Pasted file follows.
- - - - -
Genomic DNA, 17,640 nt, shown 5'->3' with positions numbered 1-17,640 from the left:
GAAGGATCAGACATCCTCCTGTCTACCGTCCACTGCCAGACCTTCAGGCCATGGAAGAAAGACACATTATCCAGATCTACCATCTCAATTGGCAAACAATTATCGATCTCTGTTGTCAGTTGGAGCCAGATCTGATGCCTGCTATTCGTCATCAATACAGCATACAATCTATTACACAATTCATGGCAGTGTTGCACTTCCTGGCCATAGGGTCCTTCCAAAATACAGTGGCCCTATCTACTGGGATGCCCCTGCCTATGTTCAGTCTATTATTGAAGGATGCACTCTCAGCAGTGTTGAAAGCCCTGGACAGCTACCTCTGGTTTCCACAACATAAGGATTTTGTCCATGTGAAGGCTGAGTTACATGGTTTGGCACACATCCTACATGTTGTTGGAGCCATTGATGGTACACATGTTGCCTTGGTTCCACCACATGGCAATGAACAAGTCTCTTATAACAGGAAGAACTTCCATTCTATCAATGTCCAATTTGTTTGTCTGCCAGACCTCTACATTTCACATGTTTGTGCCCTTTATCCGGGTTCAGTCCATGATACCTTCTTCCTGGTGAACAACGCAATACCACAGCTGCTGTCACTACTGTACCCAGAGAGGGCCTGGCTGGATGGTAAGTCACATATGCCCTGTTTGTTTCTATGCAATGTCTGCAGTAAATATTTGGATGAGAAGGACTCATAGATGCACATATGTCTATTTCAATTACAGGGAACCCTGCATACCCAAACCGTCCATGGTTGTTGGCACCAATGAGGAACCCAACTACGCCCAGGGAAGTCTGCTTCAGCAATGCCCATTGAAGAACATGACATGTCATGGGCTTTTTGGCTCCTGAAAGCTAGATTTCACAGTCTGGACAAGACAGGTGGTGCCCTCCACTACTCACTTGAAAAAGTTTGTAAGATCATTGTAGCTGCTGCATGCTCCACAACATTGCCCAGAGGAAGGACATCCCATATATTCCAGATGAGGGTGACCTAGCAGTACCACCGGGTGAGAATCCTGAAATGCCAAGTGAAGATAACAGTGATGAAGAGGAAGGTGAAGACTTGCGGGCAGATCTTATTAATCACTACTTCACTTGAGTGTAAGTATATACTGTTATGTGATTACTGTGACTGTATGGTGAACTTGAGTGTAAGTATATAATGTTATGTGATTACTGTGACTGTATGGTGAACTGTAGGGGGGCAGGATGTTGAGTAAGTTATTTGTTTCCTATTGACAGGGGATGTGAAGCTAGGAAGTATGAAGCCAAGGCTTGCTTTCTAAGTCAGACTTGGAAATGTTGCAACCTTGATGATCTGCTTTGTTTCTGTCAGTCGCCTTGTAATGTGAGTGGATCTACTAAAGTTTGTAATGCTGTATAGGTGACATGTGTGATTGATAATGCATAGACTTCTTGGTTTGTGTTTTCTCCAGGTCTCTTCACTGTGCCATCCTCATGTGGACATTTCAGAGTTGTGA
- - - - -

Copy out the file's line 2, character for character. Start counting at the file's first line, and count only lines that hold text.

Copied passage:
GAAGGATCAGACATCCTCCTGTCTACCGTCCACTGCCAGACCTTCAGGCCATGGAAGAAAGACACATTATCCAGATCTACCATCTCAATTGGCAAACAATTATCGATCTCTGTTGTCAGTTGGAGCCAGATCTGATGCCTGCTATTCGTCATCAATACAGCATACAATCTATTACACAATTCATGGCAGTGTTGCACTTCCTGGCCATAGGGTCCTTCCAAAATACAGTGGCCCTATCTACTGGGATGCCCCTGCCTATGTTCAGTCTATTATTGAAGGATGCACTCTCAGCAGTGTTGAAAGCCCTGGACAGCTACCTCTGGTTTCCACAACATAAGGATTTTGTCCATGTGAAGGCTGAGTTACATGGTTTGGCACACATCCTACATGTTGTTGGAGCCATTGATGGTACACATGTTGCCTTGGTTCCACCACATGGCAATGAACAAGTCTCTTATAACAGGAAGAACTTCCATTCTATCAATGTCCAATTTGTTTGTCTGCCAGACCTCTACATTTCACATGTTTGTGCCCTTTATCCGGGTTCAGTCCATGATACCTTCTTCCTGGTGAACAACGCAATACCACAGCTGCTGTCACTACTGTACCCAGAGAGGGCCTGGCTGGATGGTAAGTCACATATGCCCTGTTTGTTTCTATGCAATGTCTGCAGTAAATATTTGGATGAGAAGGACTCATAGATGCACATATGTCTATTTCAATTACAGGGAACCCTGCATACCCAAACCGTCCATGGTTGTTGGCACCAATGAGGAACCCAACTACGCCCAGGGAAGTCTGCTTCAGCAATGCCCATTGAAGAACATGACATGTCATGGGCTTTTTGGCTCCTGAAAGCTAGATTTCACAGTCTGGACAAGACAGGTGGTGCCCTCCACTACTCACTTGAAAAAGTTTGTAAGATCATTGTAGCTGCTGCATGCTCCACAACATTGCCCAGAGGAAGGACATCCCATATATTCCAGATGAGGGTGACCTAGCAGTACCACCGGGTGAGAATCCTGAAATGCCAAGTGAAGATAACAGTGATGAAGAGGAAGGTGAAGACTTGCGGGCAGATCTTATTAATCACTACTTCACTTGAGTGTAAGTATATACTGTTATGTGATTACTGTGACTGTATGGTGAACTTGAGTGTAAGTATATAATGTTATGTGATTACTGTGACTGTATGGTGAACTGTAGGGGGGCAGGATGTTGAGTAAGTTATTTGTTTCCTATTGACAGGGGATGTGAAGCTAGGAAGTATGAAGCCAAGGCTTGCTTTCTAAGTCAGACTTGGAAATGTTGCAACCTTGATGATCTGCTTTGTTTCTGTCAGTCGCCTTGTAATGTGAGTGGATCTACTAAAGTTTGTAATGCTGTATAGGTGACATGTGTGATTGATAATGCATAGACTTCTTGGTTTGTGTTTTCTCCAGGTCTCTTCACTGTGCCATCCTCATGTGGACATTTCAGAGTTGTGA